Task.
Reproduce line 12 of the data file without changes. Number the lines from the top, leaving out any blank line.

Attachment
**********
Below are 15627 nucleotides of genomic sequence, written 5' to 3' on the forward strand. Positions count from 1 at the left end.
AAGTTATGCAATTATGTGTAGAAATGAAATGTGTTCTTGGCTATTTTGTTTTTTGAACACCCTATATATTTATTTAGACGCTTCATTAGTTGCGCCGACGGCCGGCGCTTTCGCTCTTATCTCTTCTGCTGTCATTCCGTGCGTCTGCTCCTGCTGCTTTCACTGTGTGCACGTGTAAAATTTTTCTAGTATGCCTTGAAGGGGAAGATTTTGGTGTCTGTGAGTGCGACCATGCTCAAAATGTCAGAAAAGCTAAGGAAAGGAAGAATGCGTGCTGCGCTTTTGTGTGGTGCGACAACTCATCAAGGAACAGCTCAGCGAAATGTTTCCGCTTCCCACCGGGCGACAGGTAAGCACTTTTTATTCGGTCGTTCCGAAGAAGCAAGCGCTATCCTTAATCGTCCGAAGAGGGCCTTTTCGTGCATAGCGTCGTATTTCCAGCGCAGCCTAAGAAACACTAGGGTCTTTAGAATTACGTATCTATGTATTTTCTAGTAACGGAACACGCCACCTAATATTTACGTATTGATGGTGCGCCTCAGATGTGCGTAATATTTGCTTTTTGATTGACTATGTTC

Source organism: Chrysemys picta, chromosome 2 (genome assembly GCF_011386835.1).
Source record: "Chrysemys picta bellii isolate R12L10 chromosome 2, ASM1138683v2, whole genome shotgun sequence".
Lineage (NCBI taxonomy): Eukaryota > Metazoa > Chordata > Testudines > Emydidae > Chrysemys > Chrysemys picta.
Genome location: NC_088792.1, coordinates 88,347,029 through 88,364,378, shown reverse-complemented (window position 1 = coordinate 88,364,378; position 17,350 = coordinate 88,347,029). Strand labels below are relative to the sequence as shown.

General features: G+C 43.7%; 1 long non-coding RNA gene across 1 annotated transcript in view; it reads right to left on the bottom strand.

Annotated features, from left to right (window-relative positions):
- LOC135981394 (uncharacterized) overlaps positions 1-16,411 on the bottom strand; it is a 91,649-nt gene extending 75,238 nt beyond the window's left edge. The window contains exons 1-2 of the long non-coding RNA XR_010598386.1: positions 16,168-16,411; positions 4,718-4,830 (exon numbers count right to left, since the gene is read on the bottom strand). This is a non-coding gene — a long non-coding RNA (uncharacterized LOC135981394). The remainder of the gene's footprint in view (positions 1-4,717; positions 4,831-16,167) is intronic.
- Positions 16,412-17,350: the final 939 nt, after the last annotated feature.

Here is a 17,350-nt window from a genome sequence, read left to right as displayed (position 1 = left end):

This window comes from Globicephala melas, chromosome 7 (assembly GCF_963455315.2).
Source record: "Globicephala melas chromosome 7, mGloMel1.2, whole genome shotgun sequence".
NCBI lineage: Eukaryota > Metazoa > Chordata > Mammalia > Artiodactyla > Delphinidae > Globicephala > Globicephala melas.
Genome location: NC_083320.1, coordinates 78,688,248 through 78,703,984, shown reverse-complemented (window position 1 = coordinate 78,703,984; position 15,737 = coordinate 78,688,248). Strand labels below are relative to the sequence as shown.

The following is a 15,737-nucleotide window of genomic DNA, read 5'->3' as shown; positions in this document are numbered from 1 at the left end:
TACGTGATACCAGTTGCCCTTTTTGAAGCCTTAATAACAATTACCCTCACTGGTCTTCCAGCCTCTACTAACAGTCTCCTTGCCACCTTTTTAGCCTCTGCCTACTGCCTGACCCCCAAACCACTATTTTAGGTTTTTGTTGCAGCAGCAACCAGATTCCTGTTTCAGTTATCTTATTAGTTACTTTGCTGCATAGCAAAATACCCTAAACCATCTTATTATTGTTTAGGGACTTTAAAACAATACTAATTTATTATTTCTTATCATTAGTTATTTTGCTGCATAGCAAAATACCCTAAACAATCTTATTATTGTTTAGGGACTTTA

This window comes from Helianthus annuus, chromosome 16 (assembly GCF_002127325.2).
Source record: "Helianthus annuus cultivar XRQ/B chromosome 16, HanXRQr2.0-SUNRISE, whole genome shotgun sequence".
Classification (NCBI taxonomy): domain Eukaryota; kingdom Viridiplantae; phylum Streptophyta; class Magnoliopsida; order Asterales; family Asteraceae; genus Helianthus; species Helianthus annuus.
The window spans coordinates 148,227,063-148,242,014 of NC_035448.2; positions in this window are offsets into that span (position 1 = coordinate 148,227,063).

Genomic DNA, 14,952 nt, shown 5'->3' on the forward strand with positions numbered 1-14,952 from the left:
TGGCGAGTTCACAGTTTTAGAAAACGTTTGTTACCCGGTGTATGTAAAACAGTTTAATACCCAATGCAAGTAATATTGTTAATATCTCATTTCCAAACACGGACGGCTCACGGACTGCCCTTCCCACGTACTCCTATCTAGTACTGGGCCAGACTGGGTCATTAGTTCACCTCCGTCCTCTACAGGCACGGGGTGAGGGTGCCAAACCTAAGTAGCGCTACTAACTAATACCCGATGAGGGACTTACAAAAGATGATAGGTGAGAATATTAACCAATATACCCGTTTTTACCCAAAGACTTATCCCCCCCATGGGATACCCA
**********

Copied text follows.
This window comes from Globicephala melas, chromosome 7 (assembly GCF_963455315.2).